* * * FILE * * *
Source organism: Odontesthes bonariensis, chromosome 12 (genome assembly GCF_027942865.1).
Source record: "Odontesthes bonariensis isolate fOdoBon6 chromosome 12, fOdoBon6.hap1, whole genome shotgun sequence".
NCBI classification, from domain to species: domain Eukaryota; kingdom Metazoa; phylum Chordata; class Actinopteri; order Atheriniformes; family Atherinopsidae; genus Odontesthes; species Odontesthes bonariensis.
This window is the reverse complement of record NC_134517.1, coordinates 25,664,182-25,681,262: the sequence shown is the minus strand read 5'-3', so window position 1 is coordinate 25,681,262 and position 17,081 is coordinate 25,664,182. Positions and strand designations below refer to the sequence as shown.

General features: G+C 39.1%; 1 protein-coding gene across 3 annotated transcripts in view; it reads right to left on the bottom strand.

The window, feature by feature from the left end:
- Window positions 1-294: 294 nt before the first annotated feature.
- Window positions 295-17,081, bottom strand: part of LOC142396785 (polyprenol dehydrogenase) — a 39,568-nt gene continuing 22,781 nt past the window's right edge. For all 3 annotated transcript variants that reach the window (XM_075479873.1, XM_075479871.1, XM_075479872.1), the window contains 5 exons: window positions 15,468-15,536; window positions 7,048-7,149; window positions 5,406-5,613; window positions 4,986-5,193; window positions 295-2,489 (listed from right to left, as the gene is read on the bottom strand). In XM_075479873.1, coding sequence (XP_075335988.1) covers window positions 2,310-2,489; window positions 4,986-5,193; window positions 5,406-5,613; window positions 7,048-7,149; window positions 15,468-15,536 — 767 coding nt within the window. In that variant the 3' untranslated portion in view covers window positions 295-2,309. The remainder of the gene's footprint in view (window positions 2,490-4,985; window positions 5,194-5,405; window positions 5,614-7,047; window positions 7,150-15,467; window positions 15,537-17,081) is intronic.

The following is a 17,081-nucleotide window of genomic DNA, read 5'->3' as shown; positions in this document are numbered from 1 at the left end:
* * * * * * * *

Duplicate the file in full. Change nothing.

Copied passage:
Source organism: Odontesthes bonariensis, chromosome 12 (genome assembly GCF_027942865.1).
Source record: "Odontesthes bonariensis isolate fOdoBon6 chromosome 12, fOdoBon6.hap1, whole genome shotgun sequence".
NCBI classification, from domain to species: domain Eukaryota; kingdom Metazoa; phylum Chordata; class Actinopteri; order Atheriniformes; family Atherinopsidae; genus Odontesthes; species Odontesthes bonariensis.
This window is the reverse complement of record NC_134517.1, coordinates 25,664,182-25,681,262: the sequence shown is the minus strand read 5'-3', so window position 1 is coordinate 25,681,262 and position 17,081 is coordinate 25,664,182. Positions and strand designations below refer to the sequence as shown.

General features: G+C 39.1%; 1 protein-coding gene across 3 annotated transcripts in view; it reads right to left on the bottom strand.

The window, feature by feature from the left end:
- Window positions 1-294: 294 nt before the first annotated feature.
- Window positions 295-17,081, bottom strand: part of LOC142396785 (polyprenol dehydrogenase) — a 39,568-nt gene continuing 22,781 nt past the window's right edge. For all 3 annotated transcript variants that reach the window (XM_075479873.1, XM_075479871.1, XM_075479872.1), the window contains 5 exons: window positions 15,468-15,536; window positions 7,048-7,149; window positions 5,406-5,613; window positions 4,986-5,193; window positions 295-2,489 (listed from right to left, as the gene is read on the bottom strand). In XM_075479873.1, coding sequence (XP_075335988.1) covers window positions 2,310-2,489; window positions 4,986-5,193; window positions 5,406-5,613; window positions 7,048-7,149; window positions 15,468-15,536 — 767 coding nt within the window. In that variant the 3' untranslated portion in view covers window positions 295-2,309. The remainder of the gene's footprint in view (window positions 2,490-4,985; window positions 5,194-5,405; window positions 5,614-7,047; window positions 7,150-15,467; window positions 15,537-17,081) is intronic.

The following is a 17,081-nucleotide window of genomic DNA, read 5'->3' as shown; positions in this document are numbered from 1 at the left end: